14. And Abraham rose up early. How painful was the wound, which the ejection of his firstborn son inflicted upon the mind of the holy man, we may gather from the double consolation with which God mitigated his grief: He sends his son into banishments just as if he were tearing out his own bowels. But being accustomed to obey God, he brings into subjection the paternal love, which he is not able wholly to cast aside. This is the true test of faith and piety, when the faithful are so far compelled to deny themselves, that they even resign the very affections of their original nature, which are neither evil nor vicious in themselves, to the will of God. There is no doubt that, during the whole night, he had been tossed with various cares; that he had a variety of internal conflicts, and endured severe torments; yet he arose early in the morning, to hasten his separation from his child; since he knew that it was the will of God.

And took bread, and a bottle of water. Moses intimates not only that Abraham committed his son to the care of his mother, but that he relinquished his own paternal right over him; for it was necessary for this son to be alienated, that he might not afterwards be accounted the seed of Abraham. But with what a slender provision does he endow his wife and her son? He places a flagon of water and bread upon her shoulder. Why does he not, at least, load an ass with a moderate supply of food? Why does he not add one of his servants, of which his house contained plenty, as a companion? Truly either God shut his eyes, that, what he would gladly have done, might not come into his mind; or Abraham limited her provision, in order that she might not go far from his house. For doubtless he would prefer to have them near himself, for the purpose of rendering them such assistance as they would need. Meanwhile, God designed that the banishment of Ishmael should be thus severe and sorrowful; in order that, by his example, he might strike terror into the proud, who, being intoxicated with present gifts, trample under foot, in their haughtiness, the very grace to which they are indebted for all things. Therefore he brought the mother and child to a distressing issue. For after they have wandered into the desert, the water fails; and the mother departs from her son; which was a token of despair. Such was the reward of the pride, by which they had been vainly inflated. It had been their duty humbly to embrace the grace of God offered to all people, in the person of Isaac: but they impiously spurned him whom God had exalted to the highest honor. The knowledge of God’s gifts ought to have formed their minds to modesty. And because nothing was more desirable for them, than to retain some corner in Abraham’s house, they ought not to have shrunk from any kind of subjection, for the sake of so great a benefit: God now exacts from them the punishment, which they had deserved, by their ingratitude.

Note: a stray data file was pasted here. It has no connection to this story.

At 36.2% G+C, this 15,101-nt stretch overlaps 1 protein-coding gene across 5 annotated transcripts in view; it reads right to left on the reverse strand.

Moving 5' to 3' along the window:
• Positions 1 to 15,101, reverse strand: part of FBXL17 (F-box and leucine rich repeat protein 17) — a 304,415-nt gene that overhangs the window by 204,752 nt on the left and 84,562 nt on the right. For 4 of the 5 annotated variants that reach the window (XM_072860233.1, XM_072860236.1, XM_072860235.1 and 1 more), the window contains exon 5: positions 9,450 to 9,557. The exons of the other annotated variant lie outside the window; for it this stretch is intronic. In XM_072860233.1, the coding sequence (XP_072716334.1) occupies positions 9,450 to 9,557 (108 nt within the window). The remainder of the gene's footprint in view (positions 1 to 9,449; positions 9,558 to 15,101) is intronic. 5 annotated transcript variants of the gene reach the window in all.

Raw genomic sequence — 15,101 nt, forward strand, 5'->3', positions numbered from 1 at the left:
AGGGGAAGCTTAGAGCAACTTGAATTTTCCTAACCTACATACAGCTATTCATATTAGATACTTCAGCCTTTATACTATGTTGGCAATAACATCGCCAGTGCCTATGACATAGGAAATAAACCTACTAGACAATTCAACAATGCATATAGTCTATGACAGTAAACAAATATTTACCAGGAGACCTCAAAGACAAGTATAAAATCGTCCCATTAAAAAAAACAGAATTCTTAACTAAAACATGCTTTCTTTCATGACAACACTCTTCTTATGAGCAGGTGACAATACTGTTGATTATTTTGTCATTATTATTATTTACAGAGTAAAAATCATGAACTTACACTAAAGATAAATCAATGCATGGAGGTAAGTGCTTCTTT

17. God heard the voice of the lad. Moses had said before that Hagar wept: how is it then, that, disregarding her tears, God only hears the voice of the lad ? If we should say, that the mother did not deserve to receive a favorable answer to her prayers; her son, certainly, was in no degree more worthy. For, as to the supposition of some, that they both were brought to repentance by this chastisement, it is but an uncertain conjecture. I leave their repentance, of which I can see no sign, to the judgment of God. The cry of the boy was heard, as I understand it, not because he had prayed in faith; but because God, mindful of his own promise, was inclined to have compassion upon them. For Moses does not say, that their vows and sighs were directed towards heaven; it is rather to be believed, that, in bewailing their miseries, they did not resort to divine help. But God, in assisting them, had respect, not to what they desired of him, but to what he had promised to Abraham concerning Ishmael. In this sense Moses seems to say that the voice of the boy was heard; namely, because he was the son of Abraham.

What aileth thee, Hagar?437437     Quid tibi est Agar?” The angel reproves the ingratitude of Hagar; because, when reduced to the greatest straits, she does not reflect on God’s former kindness towards her, in similar danger; so that, as one who has found him to be a deliverer, she might again cast herself upon his faithfulness. Nevertheless, the angel assures her that a remedy is prepared for her sorrows if only she will seek it. Therefore in the clause, What aileth thee?438438     Ergo in particula, ‘Quid agis?’ objurgatio est.” The expression, “Quid agis,” does not occur in the text, but is only another form in which Calvin puts “Quid tibi est?” — Ed is a reproof for having tormented herself in vain, by confused lamentation. When he afterwards says, Fear not, he invites and exhorts her to hope for mercy. But what, we may ask, is the meaning of the expression, which he adds, where he is?439439     God hath heard the voice of the lad where he is.” English version. Calvin has it, “ex loco ubi est.” It may seem that there is a suppressed antithesis between the place where he now was, and the house of Abraham; so that Hagar might conclude, that although she was wandering in the desert as an exile from the sanctuary of God, yet she was not entirely forsaken by God; since she had him for a Leader in her exile. Or else, the phrase is emphatical; implying, that, though the boy is cast into solitude, and counted as one forsaken, he nevertheless has God nigh unto him. And thus the angel, to relieve the despair of the anxious mother, commands her to return to the place where she had laid down her son. For (as is usual in desperate circumstances) she had become stupefied through grief; and would have lain as one lifeless, unless she had been roused by the voice of the angel. We perceive, moreover, in this example, how truly it is said, that when father and mother forsake us, the Lord will take us up.